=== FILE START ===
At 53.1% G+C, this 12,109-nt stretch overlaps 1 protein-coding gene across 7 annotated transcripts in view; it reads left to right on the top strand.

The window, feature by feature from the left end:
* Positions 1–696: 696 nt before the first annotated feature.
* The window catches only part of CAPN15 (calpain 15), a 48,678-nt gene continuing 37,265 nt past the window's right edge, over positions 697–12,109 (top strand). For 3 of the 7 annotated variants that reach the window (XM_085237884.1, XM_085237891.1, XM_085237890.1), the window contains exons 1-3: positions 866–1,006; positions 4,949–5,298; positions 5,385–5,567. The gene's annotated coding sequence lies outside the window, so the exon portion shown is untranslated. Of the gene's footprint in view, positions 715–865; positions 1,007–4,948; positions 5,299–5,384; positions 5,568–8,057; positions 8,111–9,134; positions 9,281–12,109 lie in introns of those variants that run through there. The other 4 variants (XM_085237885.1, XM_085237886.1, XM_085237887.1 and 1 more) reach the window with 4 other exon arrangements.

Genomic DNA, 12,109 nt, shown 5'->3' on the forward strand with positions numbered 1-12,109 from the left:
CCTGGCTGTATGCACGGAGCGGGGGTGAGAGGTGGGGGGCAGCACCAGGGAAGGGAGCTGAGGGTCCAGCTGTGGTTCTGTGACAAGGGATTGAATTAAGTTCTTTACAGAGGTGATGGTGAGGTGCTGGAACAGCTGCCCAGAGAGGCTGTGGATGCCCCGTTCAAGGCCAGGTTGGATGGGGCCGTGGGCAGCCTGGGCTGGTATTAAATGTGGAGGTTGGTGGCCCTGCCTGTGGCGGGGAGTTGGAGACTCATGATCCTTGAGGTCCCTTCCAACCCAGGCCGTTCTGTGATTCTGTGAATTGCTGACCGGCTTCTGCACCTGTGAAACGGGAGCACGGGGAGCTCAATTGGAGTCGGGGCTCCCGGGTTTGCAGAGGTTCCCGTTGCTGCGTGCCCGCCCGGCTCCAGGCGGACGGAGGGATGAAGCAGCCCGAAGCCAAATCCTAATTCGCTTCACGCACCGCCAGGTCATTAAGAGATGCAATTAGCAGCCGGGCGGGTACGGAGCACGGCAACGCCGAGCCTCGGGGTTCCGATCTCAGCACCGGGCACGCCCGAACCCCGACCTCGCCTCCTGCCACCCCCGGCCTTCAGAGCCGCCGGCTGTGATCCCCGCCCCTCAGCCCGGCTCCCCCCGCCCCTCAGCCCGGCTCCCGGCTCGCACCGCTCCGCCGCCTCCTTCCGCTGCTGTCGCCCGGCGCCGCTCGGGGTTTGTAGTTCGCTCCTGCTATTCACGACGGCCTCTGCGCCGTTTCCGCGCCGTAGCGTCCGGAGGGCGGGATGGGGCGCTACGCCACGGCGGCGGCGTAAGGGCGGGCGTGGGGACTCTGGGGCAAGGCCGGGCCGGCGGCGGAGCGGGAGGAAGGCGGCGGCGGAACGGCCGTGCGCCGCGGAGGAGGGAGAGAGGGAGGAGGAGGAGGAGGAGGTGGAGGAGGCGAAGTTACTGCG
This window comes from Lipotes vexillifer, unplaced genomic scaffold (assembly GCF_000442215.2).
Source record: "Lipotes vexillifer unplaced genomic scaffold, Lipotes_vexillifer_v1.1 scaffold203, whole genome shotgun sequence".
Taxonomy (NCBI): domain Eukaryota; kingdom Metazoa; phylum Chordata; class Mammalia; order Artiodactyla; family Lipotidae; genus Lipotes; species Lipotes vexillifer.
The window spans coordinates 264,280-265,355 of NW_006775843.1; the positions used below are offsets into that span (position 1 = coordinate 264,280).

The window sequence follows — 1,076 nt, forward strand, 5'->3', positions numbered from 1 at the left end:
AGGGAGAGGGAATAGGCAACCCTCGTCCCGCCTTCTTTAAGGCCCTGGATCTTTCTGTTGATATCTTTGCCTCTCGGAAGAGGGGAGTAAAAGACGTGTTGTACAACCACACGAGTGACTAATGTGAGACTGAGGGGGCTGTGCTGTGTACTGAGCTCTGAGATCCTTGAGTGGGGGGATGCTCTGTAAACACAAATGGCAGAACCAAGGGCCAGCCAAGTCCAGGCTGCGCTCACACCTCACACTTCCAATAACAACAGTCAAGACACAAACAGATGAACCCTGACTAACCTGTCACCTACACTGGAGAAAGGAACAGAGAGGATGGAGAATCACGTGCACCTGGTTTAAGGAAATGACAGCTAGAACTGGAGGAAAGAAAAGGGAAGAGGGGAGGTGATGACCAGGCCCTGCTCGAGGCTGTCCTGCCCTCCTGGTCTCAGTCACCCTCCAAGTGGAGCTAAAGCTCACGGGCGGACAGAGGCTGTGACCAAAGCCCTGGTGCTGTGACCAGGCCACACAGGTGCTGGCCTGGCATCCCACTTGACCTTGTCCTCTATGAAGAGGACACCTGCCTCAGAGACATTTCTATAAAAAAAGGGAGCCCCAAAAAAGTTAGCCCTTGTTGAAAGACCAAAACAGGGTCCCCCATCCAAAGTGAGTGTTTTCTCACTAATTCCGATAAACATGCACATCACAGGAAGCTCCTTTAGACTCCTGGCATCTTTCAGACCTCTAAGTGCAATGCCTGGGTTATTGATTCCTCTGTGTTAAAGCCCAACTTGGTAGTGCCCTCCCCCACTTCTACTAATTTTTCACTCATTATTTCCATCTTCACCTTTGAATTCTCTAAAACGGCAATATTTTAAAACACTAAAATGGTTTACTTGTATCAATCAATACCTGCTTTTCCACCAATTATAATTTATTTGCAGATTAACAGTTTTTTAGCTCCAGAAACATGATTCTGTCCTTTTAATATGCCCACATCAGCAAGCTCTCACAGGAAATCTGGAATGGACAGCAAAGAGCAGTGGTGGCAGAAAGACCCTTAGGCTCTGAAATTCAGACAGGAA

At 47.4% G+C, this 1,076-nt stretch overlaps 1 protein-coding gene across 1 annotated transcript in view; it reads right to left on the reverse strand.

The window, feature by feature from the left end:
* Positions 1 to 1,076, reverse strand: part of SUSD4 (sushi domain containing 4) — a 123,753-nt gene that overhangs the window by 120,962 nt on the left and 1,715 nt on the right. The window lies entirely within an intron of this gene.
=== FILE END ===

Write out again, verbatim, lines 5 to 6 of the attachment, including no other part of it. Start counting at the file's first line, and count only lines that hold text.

Genomic DNA, 12,109 nt, shown 5'->3' on the forward strand with positions numbered 1-12,109 from the left:
CCTGGCTGTATGCACGGAGCGGGGGTGAGAGGTGGGGGGCAGCACCAGGGAAGGGAGCTGAGGGTCCAGCTGTGGTTCTGTGACAAGGGATTGAATTAAGTTCTTTACAGAGGTGATGGTGAGGTGCTGGAACAGCTGCCCAGAGAGGCTGTGGATGCCCCGTTCAAGGCCAGGTTGGATGGGGCCGTGGGCAGCCTGGGCTGGTATTAAATGTGGAGGTTGGTGGCCCTGCCTGTGGCGGGGAGTTGGAGACTCATGATCCTTGAGGTCCCTTCCAACCCAGGCCGTTCTGTGATTCTGTGAATTGCTGACCGGCTTCTGCACCTGTGAAACGGGAGCACGGGGAGCTCAATTGGAGTCGGGGCTCCCGGGTTTGCAGAGGTTCCCGTTGCTGCGTGCCCGCCCGGCTCCAGGCGGACGGAGGGATGAAGCAGCCCGAAGCCAAATCCTAATTCGCTTCACGCACCGCCAGGTCATTAAGAGATGCAATTAGCAGCCGGGCGGGTACGGAGCACGGCAACGCCGAGCCTCGGGGTTCCGATCTCAGCACCGGGCACGCCCGAACCCCGACCTCGCCTCCTGCCACCCCCGGCCTTCAGAGCCGCCGGCTGTGATCCCCGCCCCTCAGCCCGGCTCCCCCCGCCCCTCAGCCCGGCTCCCGGCTCGCACCGCTCCGCCGCCTCCTTCCGCTGCTGTCGCCCGGCGCCGCTCGGGGTTTGTAGTTCGCTCCTGCTATTCACGACGGCCTCTGCGCCGTTTCCGCGCCGTAGCGTCCGGAGGGCGGGATGGGGCGCTACGCCACGGCGGCGGCGTAAGGGCGGGCGTGGGGACTCTGGGGCAAGGCCGGGCCGGCGGCGGAGCGGGAGGAAGGCGGCGGCGGAACGGCCGTGCGCCGCGGAGGAGGGAGAGAGGGAGGAGGAGGAGGAGGAGGTGGAGGAGGCGAAGTTACTGCG